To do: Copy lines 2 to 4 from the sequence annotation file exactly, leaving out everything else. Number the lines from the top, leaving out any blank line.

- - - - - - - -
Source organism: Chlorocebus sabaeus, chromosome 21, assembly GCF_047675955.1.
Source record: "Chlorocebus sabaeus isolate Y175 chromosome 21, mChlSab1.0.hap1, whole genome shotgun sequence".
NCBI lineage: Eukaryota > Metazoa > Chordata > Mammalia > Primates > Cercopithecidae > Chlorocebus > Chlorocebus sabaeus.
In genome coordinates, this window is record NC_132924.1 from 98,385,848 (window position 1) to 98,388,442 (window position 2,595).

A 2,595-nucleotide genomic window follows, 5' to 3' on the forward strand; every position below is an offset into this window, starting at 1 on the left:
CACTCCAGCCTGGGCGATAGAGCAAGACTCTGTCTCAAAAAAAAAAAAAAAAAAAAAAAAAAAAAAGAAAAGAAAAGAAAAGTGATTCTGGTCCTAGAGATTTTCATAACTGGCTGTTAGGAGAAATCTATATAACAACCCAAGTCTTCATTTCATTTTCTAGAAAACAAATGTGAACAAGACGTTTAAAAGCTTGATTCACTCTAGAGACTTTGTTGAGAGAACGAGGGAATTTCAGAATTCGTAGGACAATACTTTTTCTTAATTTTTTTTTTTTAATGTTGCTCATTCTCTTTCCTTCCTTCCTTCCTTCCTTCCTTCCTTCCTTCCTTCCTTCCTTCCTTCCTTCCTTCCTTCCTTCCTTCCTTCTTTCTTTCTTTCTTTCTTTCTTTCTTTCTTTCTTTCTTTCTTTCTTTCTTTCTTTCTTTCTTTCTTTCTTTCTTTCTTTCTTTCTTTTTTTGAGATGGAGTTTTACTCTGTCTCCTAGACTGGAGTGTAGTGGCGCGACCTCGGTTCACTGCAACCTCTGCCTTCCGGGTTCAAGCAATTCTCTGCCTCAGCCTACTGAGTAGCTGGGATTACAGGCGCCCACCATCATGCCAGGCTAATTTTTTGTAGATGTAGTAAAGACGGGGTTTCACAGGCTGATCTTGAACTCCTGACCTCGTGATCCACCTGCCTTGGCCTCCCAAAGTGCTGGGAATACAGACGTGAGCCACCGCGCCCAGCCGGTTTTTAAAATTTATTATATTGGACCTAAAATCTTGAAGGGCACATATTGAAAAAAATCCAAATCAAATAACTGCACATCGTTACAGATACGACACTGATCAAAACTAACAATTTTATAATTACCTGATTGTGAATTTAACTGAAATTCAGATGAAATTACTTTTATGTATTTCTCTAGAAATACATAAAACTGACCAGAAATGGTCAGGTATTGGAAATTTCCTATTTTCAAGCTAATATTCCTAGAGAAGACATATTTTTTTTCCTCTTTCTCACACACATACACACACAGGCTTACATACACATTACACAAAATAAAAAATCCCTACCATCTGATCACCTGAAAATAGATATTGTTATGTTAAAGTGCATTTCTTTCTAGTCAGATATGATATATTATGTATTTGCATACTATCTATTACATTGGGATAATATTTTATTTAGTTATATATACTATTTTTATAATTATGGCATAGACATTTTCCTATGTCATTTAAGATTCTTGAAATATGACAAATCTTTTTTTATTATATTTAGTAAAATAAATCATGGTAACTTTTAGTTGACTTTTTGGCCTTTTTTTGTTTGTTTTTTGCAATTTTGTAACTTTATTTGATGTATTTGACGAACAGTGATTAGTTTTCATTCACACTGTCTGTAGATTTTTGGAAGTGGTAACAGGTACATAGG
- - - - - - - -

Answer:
Source record: "Chlorocebus sabaeus isolate Y175 chromosome 21, mChlSab1.0.hap1, whole genome shotgun sequence".
NCBI lineage: Eukaryota > Metazoa > Chordata > Mammalia > Primates > Cercopithecidae > Chlorocebus > Chlorocebus sabaeus.
In genome coordinates, this window is record NC_132924.1 from 98,385,848 (window position 1) to 98,388,442 (window position 2,595).